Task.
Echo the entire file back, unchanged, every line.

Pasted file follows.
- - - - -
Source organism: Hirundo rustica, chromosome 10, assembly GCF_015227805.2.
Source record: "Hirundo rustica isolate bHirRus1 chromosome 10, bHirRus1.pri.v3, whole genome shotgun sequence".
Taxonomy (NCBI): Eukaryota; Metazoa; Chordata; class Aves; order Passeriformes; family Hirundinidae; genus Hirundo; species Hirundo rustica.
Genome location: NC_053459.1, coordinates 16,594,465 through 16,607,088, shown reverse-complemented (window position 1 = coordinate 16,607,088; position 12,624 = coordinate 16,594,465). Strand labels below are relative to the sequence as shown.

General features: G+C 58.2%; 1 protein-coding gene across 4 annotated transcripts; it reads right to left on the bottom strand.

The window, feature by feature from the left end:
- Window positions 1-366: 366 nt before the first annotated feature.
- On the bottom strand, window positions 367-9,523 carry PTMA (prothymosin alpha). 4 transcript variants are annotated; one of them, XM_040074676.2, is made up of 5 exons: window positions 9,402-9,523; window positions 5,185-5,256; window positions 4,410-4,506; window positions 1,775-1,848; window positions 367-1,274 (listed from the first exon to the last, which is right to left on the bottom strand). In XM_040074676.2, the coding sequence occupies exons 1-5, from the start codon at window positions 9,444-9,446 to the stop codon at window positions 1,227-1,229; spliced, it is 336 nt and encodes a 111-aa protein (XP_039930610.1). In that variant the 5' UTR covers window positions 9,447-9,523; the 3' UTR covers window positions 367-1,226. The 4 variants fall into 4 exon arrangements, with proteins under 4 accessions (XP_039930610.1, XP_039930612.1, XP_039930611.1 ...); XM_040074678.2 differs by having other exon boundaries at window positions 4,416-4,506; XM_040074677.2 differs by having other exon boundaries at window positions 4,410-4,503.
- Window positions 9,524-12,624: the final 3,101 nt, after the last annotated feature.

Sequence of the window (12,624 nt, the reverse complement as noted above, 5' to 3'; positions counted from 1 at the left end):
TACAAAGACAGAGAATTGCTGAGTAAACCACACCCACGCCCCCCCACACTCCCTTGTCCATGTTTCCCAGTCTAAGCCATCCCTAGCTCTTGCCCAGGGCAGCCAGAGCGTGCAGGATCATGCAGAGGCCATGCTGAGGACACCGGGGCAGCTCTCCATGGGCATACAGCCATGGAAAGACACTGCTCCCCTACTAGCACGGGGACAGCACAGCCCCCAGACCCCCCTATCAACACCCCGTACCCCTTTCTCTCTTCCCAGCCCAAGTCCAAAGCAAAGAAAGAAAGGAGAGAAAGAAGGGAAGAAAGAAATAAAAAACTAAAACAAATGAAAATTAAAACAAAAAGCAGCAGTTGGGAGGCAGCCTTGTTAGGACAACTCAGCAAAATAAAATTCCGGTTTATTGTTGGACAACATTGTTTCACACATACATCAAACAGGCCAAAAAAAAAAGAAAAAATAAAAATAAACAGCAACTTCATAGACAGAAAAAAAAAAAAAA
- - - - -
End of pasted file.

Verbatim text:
Source organism: Hirundo rustica, chromosome 10, assembly GCF_015227805.2.
Source record: "Hirundo rustica isolate bHirRus1 chromosome 10, bHirRus1.pri.v3, whole genome shotgun sequence".
Taxonomy (NCBI): Eukaryota; Metazoa; Chordata; class Aves; order Passeriformes; family Hirundinidae; genus Hirundo; species Hirundo rustica.
Genome location: NC_053459.1, coordinates 16,594,465 through 16,607,088, shown reverse-complemented (window position 1 = coordinate 16,607,088; position 12,624 = coordinate 16,594,465). Strand labels below are relative to the sequence as shown.

General features: G+C 58.2%; 1 protein-coding gene across 4 annotated transcripts; it reads right to left on the bottom strand.

The window, feature by feature from the left end:
- Window positions 1-366: 366 nt before the first annotated feature.
- On the bottom strand, window positions 367-9,523 carry PTMA (prothymosin alpha). 4 transcript variants are annotated; one of them, XM_040074676.2, is made up of 5 exons: window positions 9,402-9,523; window positions 5,185-5,256; window positions 4,410-4,506; window positions 1,775-1,848; window positions 367-1,274 (listed from the first exon to the last, which is right to left on the bottom strand). In XM_040074676.2, the coding sequence occupies exons 1-5, from the start codon at window positions 9,444-9,446 to the stop codon at window positions 1,227-1,229; spliced, it is 336 nt and encodes a 111-aa protein (XP_039930610.1). In that variant the 5' UTR covers window positions 9,447-9,523; the 3' UTR covers window positions 367-1,226. The 4 variants fall into 4 exon arrangements, with proteins under 4 accessions (XP_039930610.1, XP_039930612.1, XP_039930611.1 ...); XM_040074678.2 differs by having other exon boundaries at window positions 4,416-4,506; XM_040074677.2 differs by having other exon boundaries at window positions 4,410-4,503.
- Window positions 9,524-12,624: the final 3,101 nt, after the last annotated feature.

Sequence of the window (12,624 nt, the reverse complement as noted above, 5' to 3'; positions counted from 1 at the left end):
TACAAAGACAGAGAATTGCTGAGTAAACCACACCCACGCCCCCCCACACTCCCTTGTCCATGTTTCCCAGTCTAAGCCATCCCTAGCTCTTGCCCAGGGCAGCCAGAGCGTGCAGGATCATGCAGAGGCCATGCTGAGGACACCGGGGCAGCTCTCCATGGGCATACAGCCATGGAAAGACACTGCTCCCCTACTAGCACGGGGACAGCACAGCCCCCAGACCCCCCTATCAACACCCCGTACCCCTTTCTCTCTTCCCAGCCCAAGTCCAAAGCAAAGAAAGAAAGGAGAGAAAGAAGGGAAGAAAGAAATAAAAAACTAAAACAAATGAAAATTAAAACAAAAAGCAGCAGTTGGGAGGCAGCCTTGTTAGGACAACTCAGCAAAATAAAATTCCGGTTTATTGTTGGACAACATTGTTTCACACATACATCAAACAGGCCAAAAAAAAAAGAAAAAATAAAAATAAACAGCAACTTCATAGACAGAAAAAAAAAAAAAA